- Governance: establish and maintain robust governance and oversight arrangements in place to ensure effective management supervision over its market sounding activities (e.g., establishing appropriate governance arrangements for market soundings and designating persons to supervise and monitor internal controls).
- Policies and procedures: establish and maintain effective policies and procedures specifying the manner and expectations in which its market soundings should be conducted (e.g., implementing policies and allocating roles to personnel).
- Information barrier controls: implement adequate and effective physical and electronic information barrier controls to prevent the inappropriate disclosure, misuse, and leakage of non-public information during the course of market soundings (e.g., physical segregation, system user access controls, restricted lists).
- Review and monitoring controls: establish and maintain effective procedures and controls to monitor and detect suspicious behaviour, misconduct, or non-compliance with internal guidelines related to market soundings (e.g., trade surveillance controls).
- Authorised communication channels: only use recorded and authorised communication channels (audio, video, or text) to conduct market soundings.
Specific Requirements for Disclosing Persons
Before initiating contact with Recipient Persons or other potential investors, a Disclosing Person should:
- conduct assessments on information to be disclosed during the different stages of market soundings and determine whether the information would constitute non-public information;
- obtain consent from the corresponding Market Sounding Beneficiary to engage in market soundings regarding their possible transaction; and
- determine in advance the standard information to be disclosed to recipients, the timing of such market soundings, and the suitable number of recipients.
The Disclosing Person should use a standardised and pre-approved script during initial and subsequent market sounding communications. At minimum, the script should contain:
- a statement that the communication is for the purpose of a market sounding and that the Recipient Person or other potential investor is obliged to keep confidential any non-public information disclosed and not to trade on or use the information received for its own or others’ benefit or financial advantage until the information ceases to be non-public;
- a statement that the conversation is being recorded and a request for the consent for recording;
- confirmation that the individual is the person designated to receive market soundings;
- a statement that the Recipient Person or potential investor will receive information which the Disclosing Person considers to be non-public and a request for their consent to receive the non-public information; and
- if possible, an estimation of when the information will cease to be non-public.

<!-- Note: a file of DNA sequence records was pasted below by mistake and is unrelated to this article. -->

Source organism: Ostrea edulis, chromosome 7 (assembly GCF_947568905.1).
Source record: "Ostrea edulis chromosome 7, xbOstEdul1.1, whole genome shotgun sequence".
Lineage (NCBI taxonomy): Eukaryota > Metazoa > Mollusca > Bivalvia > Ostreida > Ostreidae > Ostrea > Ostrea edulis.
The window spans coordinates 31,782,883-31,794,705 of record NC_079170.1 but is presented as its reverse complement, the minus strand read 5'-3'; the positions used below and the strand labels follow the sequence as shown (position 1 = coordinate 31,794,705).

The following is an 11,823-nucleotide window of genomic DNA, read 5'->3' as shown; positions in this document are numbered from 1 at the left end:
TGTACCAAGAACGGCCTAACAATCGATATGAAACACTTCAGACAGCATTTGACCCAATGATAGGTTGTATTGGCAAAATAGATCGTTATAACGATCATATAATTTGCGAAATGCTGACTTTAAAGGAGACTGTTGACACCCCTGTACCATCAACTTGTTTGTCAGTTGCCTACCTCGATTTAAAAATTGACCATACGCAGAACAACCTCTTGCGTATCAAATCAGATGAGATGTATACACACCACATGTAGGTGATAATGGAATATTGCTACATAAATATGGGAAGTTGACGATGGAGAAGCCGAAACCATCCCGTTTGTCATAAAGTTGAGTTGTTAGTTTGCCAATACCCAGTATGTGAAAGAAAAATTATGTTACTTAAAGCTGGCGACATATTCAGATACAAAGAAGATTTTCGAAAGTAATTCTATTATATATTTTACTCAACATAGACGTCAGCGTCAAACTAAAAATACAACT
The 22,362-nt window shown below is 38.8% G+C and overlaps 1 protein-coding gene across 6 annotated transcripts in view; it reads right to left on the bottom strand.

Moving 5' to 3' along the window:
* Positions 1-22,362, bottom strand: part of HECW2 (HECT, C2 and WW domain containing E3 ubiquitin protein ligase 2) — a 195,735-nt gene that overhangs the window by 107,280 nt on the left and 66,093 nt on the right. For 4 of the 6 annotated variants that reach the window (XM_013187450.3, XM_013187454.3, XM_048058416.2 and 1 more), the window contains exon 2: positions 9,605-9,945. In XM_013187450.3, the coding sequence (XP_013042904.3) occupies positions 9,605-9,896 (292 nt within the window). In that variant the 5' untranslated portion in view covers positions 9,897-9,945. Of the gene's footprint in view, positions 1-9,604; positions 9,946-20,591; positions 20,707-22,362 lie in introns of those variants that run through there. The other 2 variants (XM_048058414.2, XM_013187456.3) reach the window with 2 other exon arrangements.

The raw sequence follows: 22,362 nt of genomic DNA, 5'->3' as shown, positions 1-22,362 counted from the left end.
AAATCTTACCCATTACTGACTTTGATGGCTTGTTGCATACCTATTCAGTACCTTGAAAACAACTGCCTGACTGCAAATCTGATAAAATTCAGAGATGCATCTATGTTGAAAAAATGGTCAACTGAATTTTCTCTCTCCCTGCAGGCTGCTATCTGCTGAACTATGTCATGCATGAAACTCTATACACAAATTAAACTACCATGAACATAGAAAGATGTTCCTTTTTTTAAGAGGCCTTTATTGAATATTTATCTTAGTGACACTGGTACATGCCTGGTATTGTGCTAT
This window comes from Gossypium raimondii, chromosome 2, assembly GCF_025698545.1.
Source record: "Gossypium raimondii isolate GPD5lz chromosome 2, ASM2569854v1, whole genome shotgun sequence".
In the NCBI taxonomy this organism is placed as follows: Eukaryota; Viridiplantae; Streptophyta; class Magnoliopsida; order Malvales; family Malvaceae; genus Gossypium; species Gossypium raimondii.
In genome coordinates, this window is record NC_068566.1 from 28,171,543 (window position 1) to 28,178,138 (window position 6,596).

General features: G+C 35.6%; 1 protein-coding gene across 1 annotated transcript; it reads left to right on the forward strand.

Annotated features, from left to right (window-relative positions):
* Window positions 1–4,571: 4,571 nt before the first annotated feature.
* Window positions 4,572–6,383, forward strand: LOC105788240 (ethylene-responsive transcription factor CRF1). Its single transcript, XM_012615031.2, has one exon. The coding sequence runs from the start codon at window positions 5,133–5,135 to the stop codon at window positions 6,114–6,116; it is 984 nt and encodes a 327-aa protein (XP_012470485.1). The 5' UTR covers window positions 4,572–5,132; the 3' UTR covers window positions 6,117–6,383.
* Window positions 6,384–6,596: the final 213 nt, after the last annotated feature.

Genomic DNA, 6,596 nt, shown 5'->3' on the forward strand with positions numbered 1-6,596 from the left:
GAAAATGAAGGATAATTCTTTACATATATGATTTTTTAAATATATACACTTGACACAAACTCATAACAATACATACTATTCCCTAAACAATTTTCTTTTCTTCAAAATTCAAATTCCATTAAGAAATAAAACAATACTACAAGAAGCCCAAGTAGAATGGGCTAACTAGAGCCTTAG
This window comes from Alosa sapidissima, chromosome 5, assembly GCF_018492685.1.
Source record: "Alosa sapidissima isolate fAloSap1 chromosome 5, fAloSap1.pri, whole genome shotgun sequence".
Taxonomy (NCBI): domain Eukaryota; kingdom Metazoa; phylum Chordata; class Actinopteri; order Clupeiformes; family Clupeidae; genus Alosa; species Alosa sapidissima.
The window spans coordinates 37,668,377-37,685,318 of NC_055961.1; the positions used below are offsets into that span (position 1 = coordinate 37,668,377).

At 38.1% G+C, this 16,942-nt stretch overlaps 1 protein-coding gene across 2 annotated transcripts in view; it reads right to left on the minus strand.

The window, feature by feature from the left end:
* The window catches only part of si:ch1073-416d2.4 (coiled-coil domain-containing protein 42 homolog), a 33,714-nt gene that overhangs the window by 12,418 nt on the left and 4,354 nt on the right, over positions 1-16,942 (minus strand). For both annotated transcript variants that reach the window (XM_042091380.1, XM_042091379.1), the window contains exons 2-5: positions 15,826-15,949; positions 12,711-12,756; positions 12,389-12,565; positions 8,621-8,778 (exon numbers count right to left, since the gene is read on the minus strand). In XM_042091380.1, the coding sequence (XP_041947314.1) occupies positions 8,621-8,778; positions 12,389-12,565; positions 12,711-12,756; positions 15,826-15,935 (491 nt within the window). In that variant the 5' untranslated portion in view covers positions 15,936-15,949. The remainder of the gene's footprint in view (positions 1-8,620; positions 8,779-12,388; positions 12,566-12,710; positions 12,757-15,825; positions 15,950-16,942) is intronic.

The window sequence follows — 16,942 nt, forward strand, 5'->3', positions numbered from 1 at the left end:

If the relevant consent is not received at any stage, then the Disclosing Person should cease market sounding.
When non-public information has been disclosed during market soundings, a Disclosing Person should conduct assessments using best endeavours to determine if that information has ceased to be non-public and should inform the Recipient Person(s) or other potential investor(s) in writing as soon as possible.
The Disclosing Person should also keep records in relation to its market soundings for a period of not less than seven years with respect to the consents, disclosures, market soundings, assessments, and notifications made in connection with the above requirements.
Specific Requirements for Recipient Persons
The SFC expects that a Recipient Person will:
- designate a specified person(s) who is properly trained to receive market soundings, and inform Disclosing Persons of such arrangement upon being contacted by Disclosing Persons for the purpose of market soundings; and
- inform Disclosing Persons whether it wishes to (or not to) receive market soundings in relation to either all potential transactions or particular types of potential transactions from the Disclosing Persons.
A Recipient Person should also keep records for a period of not less than seven years on notifications given to Disclosing Persons, recordings of market soundings received, and a list of the personnel involved.
The deadline for responding to the Consultation Paper is 11 December 2023. A six-month transition period to ensure compliance within the industry is expected after the gazettal of the final rules.
Market participants should review their internal controls, policies, and procedures and workflows to map out their existing market sounding practices and make any specific enhancements that are required to comply with the Guidelines.
The Consultation Paper clearly shows that the proposed core principles in the Guidelines codify the SFC’s existing expectation that intermediaries should not use any non-public information received for their personal benefit (irrespective of whether this constitutes an insider dealing offence). With such broadly drafted Guidelines, firms should consider whether any secondary activities they are conducting (such as hedging, proprietary trading, or similar transactions) may be impacted when the Guidelines come into effect.
We will continue to follow the consultation process and will provide another update when the SFC issues its conclusions to the Consultation Paper.